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Jackline captained the Kenyan team at the Paris 2011 Homeless World Cup. She led her team to victory and returned to Kenya with more than just a first-place trophy. She had the determination and skills to change her life around and inspire others to do the same.

Things were not always bright for Jackline. Before Paris, Jackline and her two children were homeless and had no support.

“Being a single mother with two kids and at the same time homeless was a challenge” Jackline remembers, “the worst thing was that there were no jobs for people with no education, like me.”

Jackline heard about the Kenya Homeless Street Soccer Association (KHSSA) – the Homeless World Cup national partner in Kenya – and decided to join their programme soon after.

She is very grateful that within that programme came a chance to change her life: “I was asked to play with the Kenyan national team at the Homeless World Cup and also got an opportunity to go back to school after winning a scholarship award.”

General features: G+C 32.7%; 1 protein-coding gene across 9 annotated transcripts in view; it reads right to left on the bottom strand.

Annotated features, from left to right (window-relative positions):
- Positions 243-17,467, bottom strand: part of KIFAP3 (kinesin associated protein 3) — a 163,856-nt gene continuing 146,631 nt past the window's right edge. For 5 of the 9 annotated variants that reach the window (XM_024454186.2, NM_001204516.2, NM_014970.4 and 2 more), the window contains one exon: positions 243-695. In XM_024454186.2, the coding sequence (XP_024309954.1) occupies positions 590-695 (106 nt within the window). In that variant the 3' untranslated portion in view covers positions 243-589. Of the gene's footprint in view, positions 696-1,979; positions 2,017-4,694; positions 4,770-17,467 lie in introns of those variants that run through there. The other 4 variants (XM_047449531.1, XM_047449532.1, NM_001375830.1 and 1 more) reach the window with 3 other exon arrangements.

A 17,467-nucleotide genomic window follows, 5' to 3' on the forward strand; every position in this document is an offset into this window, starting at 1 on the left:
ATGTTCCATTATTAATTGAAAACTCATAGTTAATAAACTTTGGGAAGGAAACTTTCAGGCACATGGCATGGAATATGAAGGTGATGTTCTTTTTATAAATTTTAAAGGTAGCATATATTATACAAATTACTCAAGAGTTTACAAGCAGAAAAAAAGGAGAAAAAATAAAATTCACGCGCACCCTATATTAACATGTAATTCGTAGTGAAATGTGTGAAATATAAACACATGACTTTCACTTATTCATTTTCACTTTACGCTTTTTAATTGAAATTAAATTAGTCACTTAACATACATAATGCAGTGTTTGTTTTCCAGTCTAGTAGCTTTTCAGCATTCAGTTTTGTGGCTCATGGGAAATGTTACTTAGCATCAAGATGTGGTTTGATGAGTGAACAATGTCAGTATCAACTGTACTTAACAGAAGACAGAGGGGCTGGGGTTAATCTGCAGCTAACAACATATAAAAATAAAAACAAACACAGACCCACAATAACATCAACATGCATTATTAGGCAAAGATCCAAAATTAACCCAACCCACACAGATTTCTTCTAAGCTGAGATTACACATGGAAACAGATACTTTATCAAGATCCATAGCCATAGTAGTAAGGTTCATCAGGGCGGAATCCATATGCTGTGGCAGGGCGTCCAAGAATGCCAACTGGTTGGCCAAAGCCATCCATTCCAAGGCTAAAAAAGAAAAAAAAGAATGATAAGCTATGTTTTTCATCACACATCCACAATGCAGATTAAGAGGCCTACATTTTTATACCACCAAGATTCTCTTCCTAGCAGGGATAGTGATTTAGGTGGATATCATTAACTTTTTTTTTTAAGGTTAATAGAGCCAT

After finishing school, Jackline completed a coaching training programme and a community empowerment programme. She now works at a youth academy where she gets to inspire young girls by coaching their football team. “I now earn a salary, which has enabled me to take my kids to school. I also live in a better place.”

Jackline has even started her own initiative to offer young girls free hygiene products such as tampons and sanitary towels, while teaching them about reproductive health, contraception, and sexual violence awareness.

“I feel that my story has really given hope to the hopeless and given a new turn of life for so many girls in the community.”

Jackline’s work promotes the messages of inclusion and awareness that are at the core of the Homeless World Cup. Hopefully her work will continue to help many young girls and prevent them from facing the horrible conditions Jackline once had to endure.